By Cory Ouellette, shareholder and tax accountant, Elliott Davis
Picture yourself holding $100,000 in capital gains from the recent sale of an asset. You realize if you don’t do any tax planning, you’ll be forced to pay $20,000 or more in taxes. So, you meet with your tax adviser, and then decide to put your money in a new tax-deferred fund that offers considerable long-term savings.
Fast-forward a decade. You paid the deferred taxes on the original $100,000 capital gains two years ago, and you’re ready to close the account. As it turns out, the fund performed well and your investment is now worth $200,000. Suddenly, you envision being hit with a tax bill for the additional $100,000 profit.
Or will you?
In this hypothetical scenario, the answer is no. That’s because the reinvestment vehicle you chose was linked to an “opportunity zone,” an economically distressed community where new investments are eligible for preferential tax treatment thanks to a little-known, until recently, provision buried within the Tax Cuts and Jobs Act of 2017.
Written into the bill by South Carolina’s own Republican Sen. Tim Scott, opportunity zones are a federal incentive designed to stimulate economic growth in designated regions by allowing investors to defer taxes on capital gains income until 2026, provided 90 percent of their investment stays in low-income communities via properties or businesses. The law goes on to reduce capital gains exposure from the original sale by 10 percent for investors who remain in the investment for five years, and 15 percent for those who stay invested seven years. Additionally, after 10 years in an opportunity fund, investors can permanently forgo paying capital gains taxes on the sale or exchange of their opportunity zone investment.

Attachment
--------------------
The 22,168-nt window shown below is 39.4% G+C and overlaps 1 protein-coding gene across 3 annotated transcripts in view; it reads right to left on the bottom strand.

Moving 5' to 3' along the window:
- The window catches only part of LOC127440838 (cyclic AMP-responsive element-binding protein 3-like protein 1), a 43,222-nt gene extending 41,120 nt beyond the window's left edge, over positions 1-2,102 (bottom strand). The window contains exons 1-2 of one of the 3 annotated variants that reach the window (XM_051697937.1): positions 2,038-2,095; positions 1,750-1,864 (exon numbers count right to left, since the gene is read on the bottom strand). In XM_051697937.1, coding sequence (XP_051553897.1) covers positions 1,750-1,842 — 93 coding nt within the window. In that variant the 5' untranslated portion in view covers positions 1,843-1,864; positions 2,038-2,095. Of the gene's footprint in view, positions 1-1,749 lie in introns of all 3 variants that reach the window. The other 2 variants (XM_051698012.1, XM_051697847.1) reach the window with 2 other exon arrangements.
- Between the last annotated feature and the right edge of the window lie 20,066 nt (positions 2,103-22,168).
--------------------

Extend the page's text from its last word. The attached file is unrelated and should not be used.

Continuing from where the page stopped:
While the opportunity zone provision went relatively unnoticed the first half of 2018, it’s begun to generate considerable buzz in the mainstream media, as pundits publicly debate the virtues and vices of the legislation. Proponents praise the rule as a way for the private sector to pump trillions of dollars into impoverished areas nationwide, helping to preserve or expand affordable-housing options while spurring revitalization through equity investments in small businesses and real estate projects. In South Carolina alone, 128 low-income community tracts stand to benefit from the program.
Opponents, on the other hand, argue that opportunity zones will only accelerate gentrification, driving up housing costs and pushing out longtime residents. They also fear that capital from opportunity funds could be used for projects that do little, if anything, to support affordable housing, create jobs, or fund new businesses.
Opinions may differ on the amount of economic growth opportunity zones will ultimately generate, but once the Treasury Department issues specific guidelines on how the program will operate and what rules investment funds must follow — both of which are expected later this year — one thing seems certain: Investments should start happening quickly. Real estate developers, in particular, are poised to take advantage of the program, and in time, retailers and hoteliers will likely utilize the provision to expand their bricks-and-mortar footprints in select areas. For individuals who own property in designated opportunity zones, the future is equally bright, as land will be in high demand.
Before deciding to invest in an opportunity fund, you’d be well-served to consult a seasoned tax adviser, ideally one who has considerable experience and relationships within the real estate sector. He or she can explain the nuances of the program, conduct financial modeling to show the after-tax impact of investing in an opportunity fund, and help you determine whether the strategy makes sense for your particular situation. Should you choose to invest, your adviser can help structure the deal to leverage all available incentives, and then provide ongoing guidance to ensure you remain in compliance with all regulations.
As with any investment, there’s no guarantee opportunity funds will yield the types of returns realized in the fabricated storyline described above. However, should you seize the proverbial opportunity of opportunity zones, you’ll most certainly enjoy considerable tax benefits as well as the satisfaction of knowing your money is being used for a greater good.
Cory Ouellette is a shareholder and tax accountant for Elliott Davis LLC, a Greenville-based consulting services provider ranked among the top 40 accounting firms in the United States. Ouellette has extensive tax-planning and compliance experience and has worked with companies of all sizes with a focus on real estate and partnership tax law.